The ECG in healthy people


The ECG in healthy people

The ECG is frequently used as a screening tool whether from a truly asymptomatic, apparently ‘healthy’, subject (e.g. for an employment medical) or as part of the battery of initial investigations in patients presenting with new symptoms of uncertain significance or cause. ECG findings should always be interpreted in the clinical context in which it was taken. Over-interpretation of normal variations in the ECG may lead to misdiagnosis and risk initiation of unnecessary investigations and inappropriate management. Understanding variations in the ECG that we can expect to find in completely healthy people is therefore a key prerequisite to the accurate interpretation of ECGs that appear ‘abnormal’.

Types of ECG

ECG traces come in many guises including continuous single channel heart monitoring, 3-lead rhythm assessment, and even internal electrograms obtained from implanted devices or during cardiac procedures. The most ‘complete’ external ECG is the traditional 12-lead trace (Fig. 1.1). Accurate lead position (Fig. 1.2) is key as misplaced leads change the appearances of the trace and may lead to misinterpretation. For example, limb lead switches can resemble abnormalities of the cardiac axis (Fig. 1.3), whilst alterations of chest lead position, for example due to displacement in obese patients or by breast tissue, may resemble cardiac rotation with delayed anterior R-wave progression (see Fig. 1.20).


Fig. 1.1 Normal ECG


Fig. 1.2 ECG lead positions for the chest and upper limb leads. Correct positioning of the lower limb leads is also required for a 12-lead ECG (not shown here).

The ‘normal’ ECG

The normal cardiac rhythm

Sinus rhythm is the only normal sustained rhythm (see Fig. 1.1). In young people the R–R interval is reduced (i.e. the heart rate is increased) during inspiration, and this is called sinus arrhythmia (Fig. 1.4). When sinus arrhythmia is marked, it may mimic an atrial arrhythmia. However, in sinus arrhythmia each P–QRS–T complex is normal, and it is only the interval between them that changes.

Sinus arrhythmia becomes less marked with increasing age of the subject, and is lost in conditions such as diabetic autonomic neuropathy due to impairment of vagus nerve function.

The heart rate

There is no such thing as a normal heart rate, and the terms ‘tachycardia’ and ‘bradycardia’ should be used with care. There is no point at which a high heart rate in sinus rhythm has to be called ‘sinus tachycardia’ and there is no lower limit for ‘sinus bradycardia’. Nevertheless, unexpectedly fast or slow rates do need an explanation.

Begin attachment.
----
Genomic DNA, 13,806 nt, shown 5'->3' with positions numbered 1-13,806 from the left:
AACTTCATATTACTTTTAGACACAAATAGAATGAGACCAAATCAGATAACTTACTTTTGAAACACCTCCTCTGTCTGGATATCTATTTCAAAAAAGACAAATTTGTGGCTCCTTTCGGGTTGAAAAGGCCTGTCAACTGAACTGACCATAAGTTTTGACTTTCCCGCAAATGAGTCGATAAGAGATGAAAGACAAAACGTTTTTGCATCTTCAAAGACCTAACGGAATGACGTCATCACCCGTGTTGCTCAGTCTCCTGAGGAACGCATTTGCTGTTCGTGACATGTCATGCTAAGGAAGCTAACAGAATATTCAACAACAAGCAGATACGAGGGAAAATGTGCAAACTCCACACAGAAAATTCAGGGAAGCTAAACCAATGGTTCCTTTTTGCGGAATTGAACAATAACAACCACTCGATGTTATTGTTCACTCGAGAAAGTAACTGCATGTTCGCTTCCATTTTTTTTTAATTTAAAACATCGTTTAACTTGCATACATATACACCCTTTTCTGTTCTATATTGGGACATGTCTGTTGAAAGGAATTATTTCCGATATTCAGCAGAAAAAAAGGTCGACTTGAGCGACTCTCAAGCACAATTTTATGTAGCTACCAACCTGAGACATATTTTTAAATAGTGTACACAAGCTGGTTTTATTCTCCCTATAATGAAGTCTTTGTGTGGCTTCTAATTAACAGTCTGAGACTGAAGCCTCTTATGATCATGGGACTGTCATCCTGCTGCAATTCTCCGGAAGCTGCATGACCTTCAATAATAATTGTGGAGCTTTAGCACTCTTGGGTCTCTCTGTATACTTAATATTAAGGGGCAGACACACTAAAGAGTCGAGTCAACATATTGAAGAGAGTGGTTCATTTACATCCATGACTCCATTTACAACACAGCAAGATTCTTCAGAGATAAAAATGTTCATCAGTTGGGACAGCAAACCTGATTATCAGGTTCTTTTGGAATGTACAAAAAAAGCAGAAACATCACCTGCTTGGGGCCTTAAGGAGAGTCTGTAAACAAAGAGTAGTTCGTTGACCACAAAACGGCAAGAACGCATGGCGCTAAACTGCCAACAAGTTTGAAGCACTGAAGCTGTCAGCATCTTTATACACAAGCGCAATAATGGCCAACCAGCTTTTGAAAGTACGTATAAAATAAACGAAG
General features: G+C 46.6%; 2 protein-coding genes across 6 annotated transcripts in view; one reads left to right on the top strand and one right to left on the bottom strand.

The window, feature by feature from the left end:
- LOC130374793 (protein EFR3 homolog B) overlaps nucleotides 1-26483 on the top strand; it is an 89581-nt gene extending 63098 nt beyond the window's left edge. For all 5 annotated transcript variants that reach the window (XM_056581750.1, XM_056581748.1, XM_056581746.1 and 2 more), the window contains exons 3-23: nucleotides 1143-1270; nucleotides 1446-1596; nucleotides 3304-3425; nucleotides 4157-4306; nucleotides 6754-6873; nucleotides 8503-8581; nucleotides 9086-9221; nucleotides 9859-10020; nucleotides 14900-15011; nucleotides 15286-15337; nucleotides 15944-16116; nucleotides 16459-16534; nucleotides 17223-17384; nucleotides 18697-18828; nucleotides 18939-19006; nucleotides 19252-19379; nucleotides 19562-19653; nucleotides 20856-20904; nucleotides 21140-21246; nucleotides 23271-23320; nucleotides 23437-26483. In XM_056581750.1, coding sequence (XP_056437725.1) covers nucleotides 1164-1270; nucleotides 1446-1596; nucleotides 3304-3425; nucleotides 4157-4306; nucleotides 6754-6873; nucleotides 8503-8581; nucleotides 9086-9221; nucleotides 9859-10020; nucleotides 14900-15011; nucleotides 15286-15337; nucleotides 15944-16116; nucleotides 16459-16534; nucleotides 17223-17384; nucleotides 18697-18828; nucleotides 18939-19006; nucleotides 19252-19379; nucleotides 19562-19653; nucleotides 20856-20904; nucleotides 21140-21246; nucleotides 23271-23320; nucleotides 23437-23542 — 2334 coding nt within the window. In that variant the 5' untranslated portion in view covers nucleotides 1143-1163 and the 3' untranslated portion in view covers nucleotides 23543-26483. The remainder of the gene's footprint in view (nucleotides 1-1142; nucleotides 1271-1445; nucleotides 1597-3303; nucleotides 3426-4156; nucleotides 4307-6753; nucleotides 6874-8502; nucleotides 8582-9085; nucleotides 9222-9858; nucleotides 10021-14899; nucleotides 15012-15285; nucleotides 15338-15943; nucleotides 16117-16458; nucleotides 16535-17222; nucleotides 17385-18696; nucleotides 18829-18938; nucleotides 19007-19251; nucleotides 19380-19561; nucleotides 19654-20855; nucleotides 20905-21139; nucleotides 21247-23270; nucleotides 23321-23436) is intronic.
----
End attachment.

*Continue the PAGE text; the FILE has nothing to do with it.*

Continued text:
Sinus tachycardia

The ECG in Fig. 1.5 was recorded from a young woman who complained of a fast heart rate. She had no other symptoms, but was anxious. There were no other abnormalities on examination, and her blood count and thyroid function tests were normal.

Box 1.1 shows possible causes of sinus rhythm with a fast heart rate.

The P wave

In sinus rhythm, the P wave is normally upright in all leads except VR. When the QRS complex is predominantly downward in lead VL, the P wave may also be inverted (Fig. 1.10).

In patients with dextrocardia the P wave is inverted in lead I (Fig. 1.11). In practice this is more often seen if the limb leads have been wrongly attached (Fig. 1.3), but dextrocardia can be recognized if leads V5 and V6, which normally ‘look at’ the left ventricle, show a predominantly downward QRS complex.

If the ECG of a patient with dextrocardia is repeated with the limb leads reversed, and the chest leads are placed on the right side of the chest instead of the left, in corresponding positions, the ECG becomes like that of a normal patient (Fig. 1.12).

A notched or bifid P wave (P mitrale) is the hallmark of left atrial hypertrophy, and peaked P waves (P pulmonale) indicate right atrial hypertrophy – but bifid or peaked P waves can also be seen with normal hearts (Fig. 1.13) and are not particularly clinically useful features.

The PR interval

In sinus rhythm, the PR interval is constant and its normal range is 120–200 ms (3–5 small squares of ECG paper) (see Fig. 1.1). In atrial extrasystoles, or ectopic atrial rhythms, the PR interval may be short, and a PR interval of less than 120 ms suggests pre-excitation (see Figs 2.8, 2.9, 2.10).

A PR interval of longer than 220 ms may be due to first degree block, but the ECGs of healthy individuals, especially athletes, may have PR intervals of slightly longer than 220 ms – which can be ignored in the absence of any other indication of heart disease.

The QRS complex

The cardiac axis

There is a fairly wide range of normality in the direction of the cardiac axis. In most people the QRS complex is tallest in lead II, but in leads I and III the QRS complex is also predominantly upright (i.e. the R wave is greater than the S wave) (Fig. 1.14).

The cardiac axis is still perfectly normal when the R wave and S wave are equal in lead I: this is common in tall people (Fig. 1.15).

When the S wave is greater than the R wave in lead I, right axis deviation is present. However, this is very common in perfectly normal people. The ECG in Fig. 1.16 is from a professional footballer.

It is common for the S wave to be greater than the R wave in lead III, and the cardiac axis can still be considered normal when the S wave equals the R wave in lead II (Fig. 1.17). These patterns are common in obese people and during pregnancy.

When the depth of the S wave exceeds the height of the R wave in lead II, left axis deviation is present (see Figs 2.22 and 2.23).

Limb lead switches can sometimes be misinterpreted as abnormalities of cardiac axis (see Fig. 1.3).

Apr 16, 2020 | Posted by in CARDIOLOGY | Comments Off on The ECG in healthy people

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